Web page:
Customised Solution for Measurements: Building a Personal Multimeter (Part-2)

0
3354
Advertisement

Continued from Customised Solution for Measurements: Building a Personal Multimeter (Part-1)

Once we are done measuring the voltage and current, let’s take a look at the other measurable parameters that can be handled by a DMM.

Resistance Measurement: There are several methods to measure resistance. The four wire measurement is the most useful as it greatly reduces the error due to wire resistances. In this method, a known constant current is passed through the unknown resistor R. The voltage across it is measured using a separate sensing path.

Advertisement

The separate sensing path ensures that the voltage drop across the wire resistances, Rw1 and Rw4, does not affect the voltage measured. There is little voltage drop across resistances Rw2 and Rw3, which are in the ADC measurement path, because there is negligible current flow into the high-input impedance terminals of the ADC. The unknown resistor in this method is given by the equation R=V/I.

Fig 6: Four wire measurement of unknown resistance
Fig 6: Four wire measurement of unknown resistance

To find the unknown resistance, the current source and the ADC measuring the voltage must be accurate. Specifically, the current source and the ADC should be free from offset, gain and non-linearity errors. Even a small error in voltage measurement can result in a large temperature error at higher temperatures. To overcome the gain/offset error caused by the ADC and the current DAC (IDAC), a reference resistor can be added to the design.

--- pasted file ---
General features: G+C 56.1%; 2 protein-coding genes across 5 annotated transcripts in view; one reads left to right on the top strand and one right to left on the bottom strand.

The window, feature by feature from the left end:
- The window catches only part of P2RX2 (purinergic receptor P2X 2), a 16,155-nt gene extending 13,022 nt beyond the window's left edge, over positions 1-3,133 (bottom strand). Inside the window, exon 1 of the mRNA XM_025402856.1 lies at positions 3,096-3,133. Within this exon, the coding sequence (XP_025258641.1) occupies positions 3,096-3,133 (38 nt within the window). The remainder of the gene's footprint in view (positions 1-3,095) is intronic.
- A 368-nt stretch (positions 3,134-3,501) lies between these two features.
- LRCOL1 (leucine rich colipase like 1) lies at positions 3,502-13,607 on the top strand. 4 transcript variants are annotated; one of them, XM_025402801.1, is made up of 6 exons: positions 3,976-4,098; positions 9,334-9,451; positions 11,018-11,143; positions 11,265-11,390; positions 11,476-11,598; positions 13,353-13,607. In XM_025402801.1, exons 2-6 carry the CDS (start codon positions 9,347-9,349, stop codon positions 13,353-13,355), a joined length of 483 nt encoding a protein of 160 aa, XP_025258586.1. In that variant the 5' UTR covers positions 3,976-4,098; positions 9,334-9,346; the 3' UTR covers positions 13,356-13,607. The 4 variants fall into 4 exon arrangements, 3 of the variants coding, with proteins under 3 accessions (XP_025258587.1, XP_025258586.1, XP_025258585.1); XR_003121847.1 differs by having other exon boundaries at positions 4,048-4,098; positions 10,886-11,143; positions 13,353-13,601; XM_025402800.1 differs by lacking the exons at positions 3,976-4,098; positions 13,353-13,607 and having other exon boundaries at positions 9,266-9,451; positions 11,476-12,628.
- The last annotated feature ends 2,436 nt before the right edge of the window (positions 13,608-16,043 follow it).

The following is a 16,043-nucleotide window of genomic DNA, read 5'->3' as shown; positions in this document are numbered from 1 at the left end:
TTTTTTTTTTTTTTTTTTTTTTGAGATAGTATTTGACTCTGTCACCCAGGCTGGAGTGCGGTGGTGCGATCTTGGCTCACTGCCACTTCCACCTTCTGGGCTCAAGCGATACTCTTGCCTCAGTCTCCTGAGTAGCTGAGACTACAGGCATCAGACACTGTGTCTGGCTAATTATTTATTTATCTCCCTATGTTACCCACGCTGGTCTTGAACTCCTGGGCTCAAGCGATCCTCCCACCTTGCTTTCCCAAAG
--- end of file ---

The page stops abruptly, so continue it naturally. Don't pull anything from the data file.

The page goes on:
Fig 7: Unknown resistance measurement using PSoC
Fig 7: Unknown resistance measurement using PSoC

Capacitance measurement: DMM uses multiple methods for capacitance measurement. Some of them have been mentioned below.

RC Oscillator Method: In this method, the capacitance to be measured is made part of an RC oscillator and the frequency of the RC oscillator varies with change in capacitance. Figure -8 shows an RC oscillator using 555 timer and Figure-9 shows an RC oscillator using inverters.

Fig 8: RC Oscillator using 555 Timer
Fig 8: RC Oscillator using 555 Timer
Fig 9: RC Oscillator using Inverters
Fig 9: RC Oscillator using Inverters

The output of the oscillator can then be fed to a counter to count the number of cycles in a second to measure the frequency and calculate the capacitance using this value.

Alternatively, the oscillator output can be connected to a timer and period can be measured using capture functionality of the timer. Capacitance can be calculated using this value. This method requires external components to construct the RC oscillator and also the oscillator frequency is sensitive to power supply variations.

Advertisement

SHARE YOUR THOUGHTS & COMMENTS

Please enter your comment!
Please enter your name here